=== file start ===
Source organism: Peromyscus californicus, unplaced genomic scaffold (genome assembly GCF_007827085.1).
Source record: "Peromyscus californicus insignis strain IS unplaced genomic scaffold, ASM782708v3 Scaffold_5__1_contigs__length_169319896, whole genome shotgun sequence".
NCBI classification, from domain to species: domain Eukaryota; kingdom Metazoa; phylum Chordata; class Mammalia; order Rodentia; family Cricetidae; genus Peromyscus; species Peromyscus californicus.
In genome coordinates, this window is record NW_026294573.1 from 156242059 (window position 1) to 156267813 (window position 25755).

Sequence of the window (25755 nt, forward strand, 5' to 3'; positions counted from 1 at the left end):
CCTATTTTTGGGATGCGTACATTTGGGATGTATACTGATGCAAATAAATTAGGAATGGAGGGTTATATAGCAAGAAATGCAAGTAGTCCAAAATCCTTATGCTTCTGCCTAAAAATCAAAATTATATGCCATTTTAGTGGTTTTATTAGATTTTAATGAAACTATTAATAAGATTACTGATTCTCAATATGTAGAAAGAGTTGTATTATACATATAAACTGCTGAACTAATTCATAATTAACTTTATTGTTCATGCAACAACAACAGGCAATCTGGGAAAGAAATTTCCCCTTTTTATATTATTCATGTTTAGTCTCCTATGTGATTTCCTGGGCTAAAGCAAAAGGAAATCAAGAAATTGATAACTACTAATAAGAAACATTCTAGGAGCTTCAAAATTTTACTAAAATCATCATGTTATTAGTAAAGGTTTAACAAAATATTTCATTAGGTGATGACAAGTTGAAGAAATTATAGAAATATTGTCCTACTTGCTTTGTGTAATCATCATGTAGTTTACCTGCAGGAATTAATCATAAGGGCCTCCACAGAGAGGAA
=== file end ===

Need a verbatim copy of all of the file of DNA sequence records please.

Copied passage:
Source organism: Peromyscus californicus, unplaced genomic scaffold (genome assembly GCF_007827085.1).
Source record: "Peromyscus californicus insignis strain IS unplaced genomic scaffold, ASM782708v3 Scaffold_5__1_contigs__length_169319896, whole genome shotgun sequence".
NCBI classification, from domain to species: domain Eukaryota; kingdom Metazoa; phylum Chordata; class Mammalia; order Rodentia; family Cricetidae; genus Peromyscus; species Peromyscus californicus.
In genome coordinates, this window is record NW_026294573.1 from 156242059 (window position 1) to 156267813 (window position 25755).

Sequence of the window (25755 nt, forward strand, 5' to 3'; positions counted from 1 at the left end):
CCTATTTTTGGGATGCGTACATTTGGGATGTATACTGATGCAAATAAATTAGGAATGGAGGGTTATATAGCAAGAAATGCAAGTAGTCCAAAATCCTTATGCTTCTGCCTAAAAATCAAAATTATATGCCATTTTAGTGGTTTTATTAGATTTTAATGAAACTATTAATAAGATTACTGATTCTCAATATGTAGAAAGAGTTGTATTATACATATAAACTGCTGAACTAATTCATAATTAACTTTATTGTTCATGCAACAACAACAGGCAATCTGGGAAAGAAATTTCCCCTTTTTATATTATTCATGTTTAGTCTCCTATGTGATTTCCTGGGCTAAAGCAAAAGGAAATCAAGAAATTGATAACTACTAATAAGAAACATTCTAGGAGCTTCAAAATTTTACTAAAATCATCATGTTATTAGTAAAGGTTTAACAAAATATTTCATTAGGTGATGACAAGTTGAAGAAATTATAGAAATATTGTCCTACTTGCTTTGTGTAATCATCATGTAGTTTACCTGCAGGAATTAATCATAAGGGCCTCCACAGAGAGGAA